Between the 24th and the 29th of June, 2018, Dr. Alejandro Suaréz spent a week at the CERM Endangered Raptor Centre, in southern Tuscany, in order to learn about egg incubating and chick rearing techniques.
Dr. Suaréz is responsible for a pair of Egyptian vultures, which are housed at Estación Biológica de la Oliva, on the island of Fuerteventura, a recovery centre run by the Government of the Canary Islands, where he is employed by the public body GESPLAN.
The experience of the personnel at CERM in breeding Egyptian vultures in captivity is second to none, not least because the structure houses the largest stock of captive the birds in the world, managing a large number of breeding pairs and a significant number of eggs and chicks every year.
These small vultures are very difficult to breed in captivity and the number of young that the various centres in Europe manage to rear is extremely limited, which is why many experts also acknowledge the importance of the experience of the personnel at the Centre, and the work they carry out with Egyptian vultures.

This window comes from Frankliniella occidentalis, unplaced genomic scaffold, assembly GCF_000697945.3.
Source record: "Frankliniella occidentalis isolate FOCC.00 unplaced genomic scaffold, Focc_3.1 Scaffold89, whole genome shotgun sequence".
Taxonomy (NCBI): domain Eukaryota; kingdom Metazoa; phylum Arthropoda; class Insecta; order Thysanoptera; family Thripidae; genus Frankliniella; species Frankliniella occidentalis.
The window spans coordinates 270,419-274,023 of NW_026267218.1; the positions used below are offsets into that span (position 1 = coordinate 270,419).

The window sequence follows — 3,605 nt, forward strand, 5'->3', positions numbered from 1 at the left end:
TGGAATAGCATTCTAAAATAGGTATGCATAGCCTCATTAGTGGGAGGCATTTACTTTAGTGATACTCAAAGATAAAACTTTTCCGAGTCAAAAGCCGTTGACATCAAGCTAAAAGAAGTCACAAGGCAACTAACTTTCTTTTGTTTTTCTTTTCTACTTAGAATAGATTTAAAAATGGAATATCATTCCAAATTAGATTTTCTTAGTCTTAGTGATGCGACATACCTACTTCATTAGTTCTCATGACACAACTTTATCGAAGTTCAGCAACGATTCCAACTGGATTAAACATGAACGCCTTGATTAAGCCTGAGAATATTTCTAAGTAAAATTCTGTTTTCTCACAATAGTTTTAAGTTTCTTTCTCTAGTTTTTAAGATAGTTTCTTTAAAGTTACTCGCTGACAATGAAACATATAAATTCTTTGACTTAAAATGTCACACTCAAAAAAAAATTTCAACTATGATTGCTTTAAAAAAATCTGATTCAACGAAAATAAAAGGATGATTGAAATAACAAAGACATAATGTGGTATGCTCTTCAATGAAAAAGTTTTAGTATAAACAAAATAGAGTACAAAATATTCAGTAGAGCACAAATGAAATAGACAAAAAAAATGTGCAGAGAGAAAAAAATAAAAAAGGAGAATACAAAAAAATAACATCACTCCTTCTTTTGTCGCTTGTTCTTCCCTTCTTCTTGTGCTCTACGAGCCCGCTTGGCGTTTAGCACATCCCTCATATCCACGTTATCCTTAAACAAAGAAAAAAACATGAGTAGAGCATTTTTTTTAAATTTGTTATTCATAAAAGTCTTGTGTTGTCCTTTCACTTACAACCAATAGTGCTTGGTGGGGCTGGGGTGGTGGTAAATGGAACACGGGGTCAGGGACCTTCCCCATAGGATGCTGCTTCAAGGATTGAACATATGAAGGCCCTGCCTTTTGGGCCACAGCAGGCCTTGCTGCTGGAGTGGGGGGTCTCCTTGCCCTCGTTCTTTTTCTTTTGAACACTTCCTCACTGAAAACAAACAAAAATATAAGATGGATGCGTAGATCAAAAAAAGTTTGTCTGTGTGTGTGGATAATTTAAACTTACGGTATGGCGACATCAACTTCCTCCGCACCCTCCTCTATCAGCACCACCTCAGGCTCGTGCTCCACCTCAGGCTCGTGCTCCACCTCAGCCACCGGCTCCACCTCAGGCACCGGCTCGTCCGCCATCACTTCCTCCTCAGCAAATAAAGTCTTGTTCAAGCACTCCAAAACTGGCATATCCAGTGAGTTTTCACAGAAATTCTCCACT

This is why the vet from the Canary Islands was so keen to visit CERM during the breeding season; he accompanied Guido Ceccolini and Anna Cenerini as they worked with the birds and was able to witness at first hand the methods used to incubate the eggs, as well as the long and delicate process that leads to hatching, and observe the techniques involved in rearing the chicks. In addition, he also helped with the management of the chicks during the phases when they are introduced to, and adopted by the adult birds.
For his own part, Dr. Suaréz was able to share his extensive knowledge of sexing newly hatched birds and chick rearing techniques with the personnel at CERM.